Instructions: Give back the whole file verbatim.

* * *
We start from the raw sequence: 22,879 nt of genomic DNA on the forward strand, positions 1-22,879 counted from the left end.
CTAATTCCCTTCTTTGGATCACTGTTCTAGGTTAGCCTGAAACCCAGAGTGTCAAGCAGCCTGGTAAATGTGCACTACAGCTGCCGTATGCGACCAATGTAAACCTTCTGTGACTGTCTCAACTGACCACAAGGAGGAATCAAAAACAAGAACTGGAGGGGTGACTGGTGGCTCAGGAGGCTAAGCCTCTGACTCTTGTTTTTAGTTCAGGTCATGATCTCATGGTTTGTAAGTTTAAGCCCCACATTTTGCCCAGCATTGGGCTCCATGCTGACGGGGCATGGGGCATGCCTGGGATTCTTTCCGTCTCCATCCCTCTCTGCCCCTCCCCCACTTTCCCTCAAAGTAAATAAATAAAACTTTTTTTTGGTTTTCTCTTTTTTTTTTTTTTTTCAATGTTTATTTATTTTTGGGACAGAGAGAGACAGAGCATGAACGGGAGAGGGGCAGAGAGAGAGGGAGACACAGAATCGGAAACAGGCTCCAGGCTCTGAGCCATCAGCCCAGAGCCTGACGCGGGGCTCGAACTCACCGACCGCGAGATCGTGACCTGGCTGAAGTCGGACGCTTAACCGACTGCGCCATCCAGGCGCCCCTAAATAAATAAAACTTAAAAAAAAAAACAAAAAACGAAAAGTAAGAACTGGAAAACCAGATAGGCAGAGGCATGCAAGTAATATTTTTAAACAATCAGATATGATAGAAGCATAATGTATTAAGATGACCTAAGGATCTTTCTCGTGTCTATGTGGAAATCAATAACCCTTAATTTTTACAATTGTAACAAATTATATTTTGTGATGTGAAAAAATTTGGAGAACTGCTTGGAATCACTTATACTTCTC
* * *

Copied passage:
We start from the raw sequence: 22,879 nt of genomic DNA on the forward strand, positions 1-22,879 counted from the left end.
CTAATTCCCTTCTTTGGATCACTGTTCTAGGTTAGCCTGAAACCCAGAGTGTCAAGCAGCCTGGTAAATGTGCACTACAGCTGCCGTATGCGACCAATGTAAACCTTCTGTGACTGTCTCAACTGACCACAAGGAGGAATCAAAAACAAGAACTGGAGGGGTGACTGGTGGCTCAGGAGGCTAAGCCTCTGACTCTTGTTTTTAGTTCAGGTCATGATCTCATGGTTTGTAAGTTTAAGCCCCACATTTTGCCCAGCATTGGGCTCCATGCTGACGGGGCATGGGGCATGCCTGGGATTCTTTCCGTCTCCATCCCTCTCTGCCCCTCCCCCACTTTCCCTCAAAGTAAATAAATAAAACTTTTTTTTGGTTTTCTCTTTTTTTTTTTTTTTTCAATGTTTATTTATTTTTGGGACAGAGAGAGACAGAGCATGAACGGGAGAGGGGCAGAGAGAGAGGGAGACACAGAATCGGAAACAGGCTCCAGGCTCTGAGCCATCAGCCCAGAGCCTGACGCGGGGCTCGAACTCACCGACCGCGAGATCGTGACCTGGCTGAAGTCGGACGCTTAACCGACTGCGCCATCCAGGCGCCCCTAAATAAATAAAACTTAAAAAAAAAAACAAAAAACGAAAAGTAAGAACTGGAAAACCAGATAGGCAGAGGCATGCAAGTAATATTTTTAAACAATCAGATATGATAGAAGCATAATGTATTAAGATGACCTAAGGATCTTTCTCGTGTCTATGTGGAAATCAATAACCCTTAATTTTTACAATTGTAACAAATTATATTTTGTGATGTGAAAAAATTTGGAGAACTGCTTGGAATCACTTATACTTCTC